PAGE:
It is with deep sadness that we share news of the passing of Jeff Kolodin, former chair of the National Brain Tumor Society (NBTS) Board of Directors, due to the effects of COVID. His commitment to the brain tumor community, magnetic personality, and unstoppable perseverance have been an inspiration to patients, caregivers, researchers, corporate partners, and organizations across the country. Our hearts go out to Jeff’s family, including his partner Tina, his children, Lauren and Michael, and his mother Nancy.
Nearly twenty-five years ago, Jeff was diagnosed with a terminal brain tumor and given months to live. For many in the brain tumor community, Jeff was a beacon of hope—an example of graceful survivorship in the face of an otherwise bleak diagnosis. He was an ever-present force at the Race for Hope DC each year, serving as co-chair, and as a source of calm for those struggling with a diagnosis themselves. Jeff made a personal impact on all those he connected with in addition to the tremendous impact he made on the mission to conquer and cure brain tumors—once and for all. We will all truly miss Jeff serving as a strong voice and symbol of survivorship for the entire brain tumor community.
In addition to his term as chair of the NBTS Board of Directors, Jeff was an active member and co-chair of the Race for Hope DC committee. He was critical in the development and implementation of the Richmond Brain Tumor 5K and sat on the planning committee for the race. Jeff was among the first NBTS advocates, and helped those new to advocacy to feel comfortable speaking to elected officials. As chair of the board, he helped lead NBTS to launch the Defeat GBM Research Collaborative, the groundbreaking multi-institutional team research consortium that resulted in paradigm-shifting discoveries, new targets, biomarker approaches, and field-shaping understanding of glioblastoma.
Jeff will leave a lasting legacy on the brain tumor community and on friends across the country, and his impact will be felt for many years to come. Jeff’s obituary is available here.
“On behalf of everyone at the National Brain Tumor Society, we are deeply saddened about the passing of Jeff Kolodin. He wore many hats at NBTS over many years, including volunteer, donor, advocate, chair of the board, co-chair of the Race for Hope-DC, and member of the Finance Committee. I will always remember Jeff the most for his abundant caring for patients and families. He was always giving of his time, knowledge, and emotional support to those seeking out the best care. Jeff was also a strong advocate for brain tumor research and supported NBTS’s efforts to innovate how research was funded and supported. Finally, but perhaps most importantly, Jeff was a vibrant example of survivorship and let everyone know at the Race for Hope each year that he was proud of that and was living his life to the fullest. I will miss Jeff’s enthusiasm and dedication. He got to know many in the NBTS community as well as our staff. As an ambassador, he was willing to talk to anyone and go anywhere to support and amplify the urgency of our mission. I always appreciated how Jeff said he was proud of our organization and how much he talked with pride and love about his children Michael and Lauren and his partner Tina. We will miss you Jeff!” – David Arons, CEO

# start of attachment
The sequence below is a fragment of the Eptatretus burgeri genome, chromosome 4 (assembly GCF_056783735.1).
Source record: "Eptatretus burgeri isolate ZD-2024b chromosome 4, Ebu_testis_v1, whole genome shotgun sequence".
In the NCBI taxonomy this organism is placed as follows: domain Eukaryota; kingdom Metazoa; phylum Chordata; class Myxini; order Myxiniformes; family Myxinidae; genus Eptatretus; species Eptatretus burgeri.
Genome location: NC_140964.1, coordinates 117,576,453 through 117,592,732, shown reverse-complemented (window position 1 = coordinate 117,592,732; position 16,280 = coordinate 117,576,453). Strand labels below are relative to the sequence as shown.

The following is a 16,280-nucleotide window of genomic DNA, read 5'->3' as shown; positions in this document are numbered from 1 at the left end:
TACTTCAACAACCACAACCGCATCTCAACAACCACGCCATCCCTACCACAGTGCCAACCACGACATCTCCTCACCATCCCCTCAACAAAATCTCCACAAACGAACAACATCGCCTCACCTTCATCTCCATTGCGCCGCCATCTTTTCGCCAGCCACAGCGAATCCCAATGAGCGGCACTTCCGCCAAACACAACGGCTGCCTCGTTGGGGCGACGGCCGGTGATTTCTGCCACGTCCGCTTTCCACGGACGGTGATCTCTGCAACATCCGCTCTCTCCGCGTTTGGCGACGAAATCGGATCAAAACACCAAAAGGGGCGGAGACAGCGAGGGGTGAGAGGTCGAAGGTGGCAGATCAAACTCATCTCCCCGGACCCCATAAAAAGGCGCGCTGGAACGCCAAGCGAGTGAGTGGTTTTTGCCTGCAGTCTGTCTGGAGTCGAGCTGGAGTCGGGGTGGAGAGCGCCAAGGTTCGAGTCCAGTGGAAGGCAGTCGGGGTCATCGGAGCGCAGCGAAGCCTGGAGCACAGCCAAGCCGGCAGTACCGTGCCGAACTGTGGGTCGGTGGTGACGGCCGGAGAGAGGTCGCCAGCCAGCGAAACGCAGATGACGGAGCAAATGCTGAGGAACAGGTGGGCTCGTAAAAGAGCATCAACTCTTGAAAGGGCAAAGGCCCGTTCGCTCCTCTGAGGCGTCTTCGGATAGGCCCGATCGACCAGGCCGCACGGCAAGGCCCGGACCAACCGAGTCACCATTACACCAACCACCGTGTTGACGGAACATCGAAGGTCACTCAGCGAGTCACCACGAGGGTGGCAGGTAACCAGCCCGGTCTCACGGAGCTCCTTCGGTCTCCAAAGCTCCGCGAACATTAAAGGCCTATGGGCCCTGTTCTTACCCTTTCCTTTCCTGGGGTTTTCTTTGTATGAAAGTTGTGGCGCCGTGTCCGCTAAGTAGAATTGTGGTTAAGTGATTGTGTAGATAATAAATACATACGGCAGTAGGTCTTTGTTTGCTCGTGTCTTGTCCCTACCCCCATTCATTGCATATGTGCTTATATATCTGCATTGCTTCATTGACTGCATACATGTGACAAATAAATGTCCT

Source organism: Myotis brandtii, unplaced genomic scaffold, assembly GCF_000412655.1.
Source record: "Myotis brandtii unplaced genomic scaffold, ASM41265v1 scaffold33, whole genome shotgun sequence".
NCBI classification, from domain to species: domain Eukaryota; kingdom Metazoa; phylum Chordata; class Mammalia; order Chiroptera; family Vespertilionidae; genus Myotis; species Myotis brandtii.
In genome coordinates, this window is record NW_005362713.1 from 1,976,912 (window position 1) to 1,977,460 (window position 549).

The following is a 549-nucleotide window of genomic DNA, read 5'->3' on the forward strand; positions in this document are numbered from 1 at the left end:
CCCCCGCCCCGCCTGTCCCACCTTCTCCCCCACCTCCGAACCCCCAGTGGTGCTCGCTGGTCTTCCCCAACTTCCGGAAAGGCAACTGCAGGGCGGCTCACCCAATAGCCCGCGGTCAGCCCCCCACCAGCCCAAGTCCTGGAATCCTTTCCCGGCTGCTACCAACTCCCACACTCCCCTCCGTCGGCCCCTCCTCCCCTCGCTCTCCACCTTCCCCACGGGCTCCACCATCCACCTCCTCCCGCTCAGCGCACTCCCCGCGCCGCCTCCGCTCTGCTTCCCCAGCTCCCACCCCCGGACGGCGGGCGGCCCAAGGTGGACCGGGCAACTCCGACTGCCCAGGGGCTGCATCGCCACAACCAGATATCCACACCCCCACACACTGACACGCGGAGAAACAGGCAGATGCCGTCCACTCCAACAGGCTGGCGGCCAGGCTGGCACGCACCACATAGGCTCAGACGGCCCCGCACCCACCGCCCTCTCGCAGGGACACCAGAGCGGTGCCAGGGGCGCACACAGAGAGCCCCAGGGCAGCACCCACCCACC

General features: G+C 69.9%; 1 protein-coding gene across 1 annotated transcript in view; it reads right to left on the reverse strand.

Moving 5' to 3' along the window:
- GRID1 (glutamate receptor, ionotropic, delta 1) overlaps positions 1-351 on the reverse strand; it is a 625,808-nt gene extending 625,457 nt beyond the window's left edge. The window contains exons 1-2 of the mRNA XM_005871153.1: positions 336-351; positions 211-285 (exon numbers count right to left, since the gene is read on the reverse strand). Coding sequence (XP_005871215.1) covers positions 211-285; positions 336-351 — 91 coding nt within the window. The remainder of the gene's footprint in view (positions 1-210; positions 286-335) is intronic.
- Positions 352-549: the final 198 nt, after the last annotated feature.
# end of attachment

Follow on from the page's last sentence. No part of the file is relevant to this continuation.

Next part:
“I was heartbroken to learn of the passing of my friend and Race for Hope Co-Chair Jeff Kolodin. For over twenty years I have had the privilege of working with Jeff. The success of the Race for Hope, from the money raised for brain tumor research, to the example he set for Race for Hope survivors, to the spirit and overwhelming sense of community generated by the event were due in large part to Jeff. His determination, courage, tireless work, and vision were on display year after year, inspiring all of us, his friends and Race for Hope organizers. We will all miss him. My deepest sympathies to his children and his family.” – Jonathan Weinberg, Race for Hope Co-Chair
“In his book The 7 Habits of Highly Effective People, Stephen Covey challenges us to “begin with the end in mind.” Now, before you dismiss this seemingly simple idea as elementary, it’s important to understand exactly what it is. Mr. Covey wasn’t talking about how to begin our next project, letter, or email. He was talking about how to begin the rest of our lives. Imagine a gathering of people. Now imagine that it just happens to be a gathering of people attending your future funeral or memorial service. Who will be there? What will they say about you? How will they remember you? What will they say you stood for, and how will they describe your legacy? We should all begin the rest of our lives right now by asking ourselves these important questions and living our lives with the singular goal of having them answered the way we’d want them answered. That’s what it means to begin with the end in mind. I think that my friend, Jeffrey Kolodin, lived his life with the end in mind. And I think that, along with his family and many friends, every single member of the international brain tumor community – now and in the future – is a part of his permanent legacy.” – Michael Nathanson, former chair of the NBTS Board of Directors (Read his full comments about Jeff here.)
“As a long-time survivor, Jeff was a beacon of inspiration to a community desperately in need of hope and optimism. He sought out newly diagnosed patients, including my own husband in 2002, and provided solace and encouragement. In so many ways, Jeff personified the Race for Hope DC. Every year on race day, he proudly wore his yellow survivor t-shirt and hat and announced from the stage that “Survivor” was the most important role he played that day. I, along with so many others, will miss Jeff’s bright smile, humor, and warmth.” – Lauren Bogart, friend and former Race for Hope Event Director
If you would like to pay tribute to Jeff, please share a comment below with the community.